Nectarine Water Ice
- 4 large nectarines
- boiling water
- juice of 1 lemon strained
- 3 drops of almond essence
- red food colouring optional
- 3 black grapes seeded and halved
for the syrup
- 8 oz sugar
- juice of 1/2 lemon
- If you are using the freezer compartment of the refrigerator rather than a freezer, set the refrigerator at its lowest temperature (the highest setting) 1 hour before you make the water-ice.
- To make the syrup, combine the sugar and 600 ml (1 pt) water in a saucepan. Bring the mixture slowly to the boil, stirring constantly, until all the sugar has dissolved. Boil for 10 minutes and then add the lemon juice. Set aside to cool.
- Pour boiling water over the nectarines and allow them to stand for 10 seconds, then skin and stone them. Rub the flesh through a fine nylon sieve until you have 300 ml (10 fl oz) puree.
- Add the syrup to the puree and flavour with the strained lemon juice and almond essence to taste. Tint the mixture slightly with red food colouring if you like. Allow it to become completely cold.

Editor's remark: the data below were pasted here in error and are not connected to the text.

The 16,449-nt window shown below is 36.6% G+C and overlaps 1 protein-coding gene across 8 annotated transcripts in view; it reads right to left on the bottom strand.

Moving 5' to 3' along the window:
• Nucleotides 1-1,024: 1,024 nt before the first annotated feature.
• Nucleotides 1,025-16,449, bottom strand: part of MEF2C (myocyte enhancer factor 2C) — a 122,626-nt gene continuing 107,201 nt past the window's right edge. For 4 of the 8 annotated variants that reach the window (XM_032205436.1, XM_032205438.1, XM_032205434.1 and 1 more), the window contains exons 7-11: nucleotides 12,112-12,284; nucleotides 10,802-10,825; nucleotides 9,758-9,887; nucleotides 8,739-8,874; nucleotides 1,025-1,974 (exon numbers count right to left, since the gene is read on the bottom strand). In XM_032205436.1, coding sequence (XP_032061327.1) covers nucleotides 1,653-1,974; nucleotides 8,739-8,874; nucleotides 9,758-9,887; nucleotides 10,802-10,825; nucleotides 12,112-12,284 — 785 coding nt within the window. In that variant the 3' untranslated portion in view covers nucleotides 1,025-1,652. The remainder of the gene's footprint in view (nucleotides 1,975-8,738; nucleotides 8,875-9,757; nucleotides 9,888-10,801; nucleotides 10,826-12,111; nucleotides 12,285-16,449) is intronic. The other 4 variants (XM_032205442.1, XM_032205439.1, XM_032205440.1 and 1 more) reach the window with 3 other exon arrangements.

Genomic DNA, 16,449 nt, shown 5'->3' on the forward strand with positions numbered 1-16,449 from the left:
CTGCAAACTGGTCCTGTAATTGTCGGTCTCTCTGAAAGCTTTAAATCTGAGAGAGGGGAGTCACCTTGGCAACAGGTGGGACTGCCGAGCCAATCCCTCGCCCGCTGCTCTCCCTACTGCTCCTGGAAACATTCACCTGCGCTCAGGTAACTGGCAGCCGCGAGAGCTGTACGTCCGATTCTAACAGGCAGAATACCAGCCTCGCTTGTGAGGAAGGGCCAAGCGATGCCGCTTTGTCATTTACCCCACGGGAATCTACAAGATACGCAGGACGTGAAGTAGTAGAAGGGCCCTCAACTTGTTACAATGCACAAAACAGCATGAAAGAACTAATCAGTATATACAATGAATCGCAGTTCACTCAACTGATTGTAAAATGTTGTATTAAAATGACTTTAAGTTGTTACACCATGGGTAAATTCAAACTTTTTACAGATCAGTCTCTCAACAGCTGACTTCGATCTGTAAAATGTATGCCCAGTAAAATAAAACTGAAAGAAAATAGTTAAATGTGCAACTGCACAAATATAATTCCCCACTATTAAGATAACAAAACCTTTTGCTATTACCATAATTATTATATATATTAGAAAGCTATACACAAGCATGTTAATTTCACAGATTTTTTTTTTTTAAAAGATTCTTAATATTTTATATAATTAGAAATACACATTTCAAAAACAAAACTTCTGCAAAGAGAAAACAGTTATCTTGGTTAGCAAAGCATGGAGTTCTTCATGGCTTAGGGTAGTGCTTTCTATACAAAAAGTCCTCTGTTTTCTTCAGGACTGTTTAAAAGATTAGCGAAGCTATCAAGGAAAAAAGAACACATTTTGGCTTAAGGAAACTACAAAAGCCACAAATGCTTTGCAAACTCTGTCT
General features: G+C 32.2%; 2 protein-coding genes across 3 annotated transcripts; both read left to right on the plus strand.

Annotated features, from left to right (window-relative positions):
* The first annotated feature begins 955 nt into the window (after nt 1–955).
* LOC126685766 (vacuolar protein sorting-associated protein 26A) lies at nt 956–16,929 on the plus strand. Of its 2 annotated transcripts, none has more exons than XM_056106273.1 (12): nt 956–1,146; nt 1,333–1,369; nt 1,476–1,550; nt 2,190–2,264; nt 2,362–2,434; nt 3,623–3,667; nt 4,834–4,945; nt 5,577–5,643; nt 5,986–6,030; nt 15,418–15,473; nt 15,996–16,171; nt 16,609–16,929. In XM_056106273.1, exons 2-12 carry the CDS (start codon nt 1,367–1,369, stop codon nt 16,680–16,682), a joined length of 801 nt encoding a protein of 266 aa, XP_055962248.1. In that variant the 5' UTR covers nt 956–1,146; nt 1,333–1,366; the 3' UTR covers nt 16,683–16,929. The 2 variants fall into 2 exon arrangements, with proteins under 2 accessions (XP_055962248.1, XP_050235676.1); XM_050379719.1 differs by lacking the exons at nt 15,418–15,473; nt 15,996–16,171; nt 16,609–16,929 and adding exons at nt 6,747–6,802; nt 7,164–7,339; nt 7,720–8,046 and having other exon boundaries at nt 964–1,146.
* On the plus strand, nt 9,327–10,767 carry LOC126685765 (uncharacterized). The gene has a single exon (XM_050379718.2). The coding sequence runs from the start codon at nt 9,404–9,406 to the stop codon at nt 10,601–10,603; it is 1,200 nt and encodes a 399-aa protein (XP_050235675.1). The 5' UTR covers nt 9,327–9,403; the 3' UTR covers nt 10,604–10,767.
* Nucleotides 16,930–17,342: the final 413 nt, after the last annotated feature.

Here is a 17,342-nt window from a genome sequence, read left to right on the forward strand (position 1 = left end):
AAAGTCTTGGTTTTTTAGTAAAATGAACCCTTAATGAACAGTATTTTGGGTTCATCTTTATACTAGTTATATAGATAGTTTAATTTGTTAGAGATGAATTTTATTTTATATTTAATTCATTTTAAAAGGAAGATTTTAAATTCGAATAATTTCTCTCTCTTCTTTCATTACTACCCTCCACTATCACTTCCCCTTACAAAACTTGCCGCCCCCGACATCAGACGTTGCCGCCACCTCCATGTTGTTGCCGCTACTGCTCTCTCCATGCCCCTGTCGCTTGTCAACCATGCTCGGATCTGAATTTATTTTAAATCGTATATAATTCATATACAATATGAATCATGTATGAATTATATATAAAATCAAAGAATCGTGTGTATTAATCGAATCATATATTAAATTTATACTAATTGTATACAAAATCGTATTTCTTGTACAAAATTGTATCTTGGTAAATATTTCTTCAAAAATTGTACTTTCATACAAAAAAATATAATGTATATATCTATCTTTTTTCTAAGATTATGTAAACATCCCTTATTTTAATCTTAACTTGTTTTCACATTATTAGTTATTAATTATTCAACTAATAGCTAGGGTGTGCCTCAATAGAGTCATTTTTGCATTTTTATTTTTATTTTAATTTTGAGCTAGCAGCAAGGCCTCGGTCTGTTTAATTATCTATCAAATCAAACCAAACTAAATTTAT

- Transfer the mixture to a freezer container, cover and freeze.
- Stir the water-ice vigorously with a fork every 1/2 hour, until half frozen. Leave it for at least 2 or 3 hours until frozen hard.
- About 1 hour before serving, transfer the water-ice from the freezer to main compartment of your refrigerator.
- When you are ready to serve, scoop the nectarine water-ice into wine glasses and arrange a halved black grape on each serving.
- Once the nectarines have been skinned and stoned, it is important to prepare the puree as quickly as possible without interruption as the fruit will otherwise turn brown. Regular beating is necessary to prevent large crystals forming in the ice.
- If you cannot buy nectarines, fresh peaches could be used instead.
Calories: 196 kcal
Carbohydrates: 50 g
Protein: 1 g
Saturated Fat: 1 g
Sodium: 1 mg
Potassium: 229 mg
Fiber: 2 g
Sugar: 46 g
Vitamin A: 321 IU
Vitamin C: 19 mg
Calcium: 13 mg
Iron: 1 mg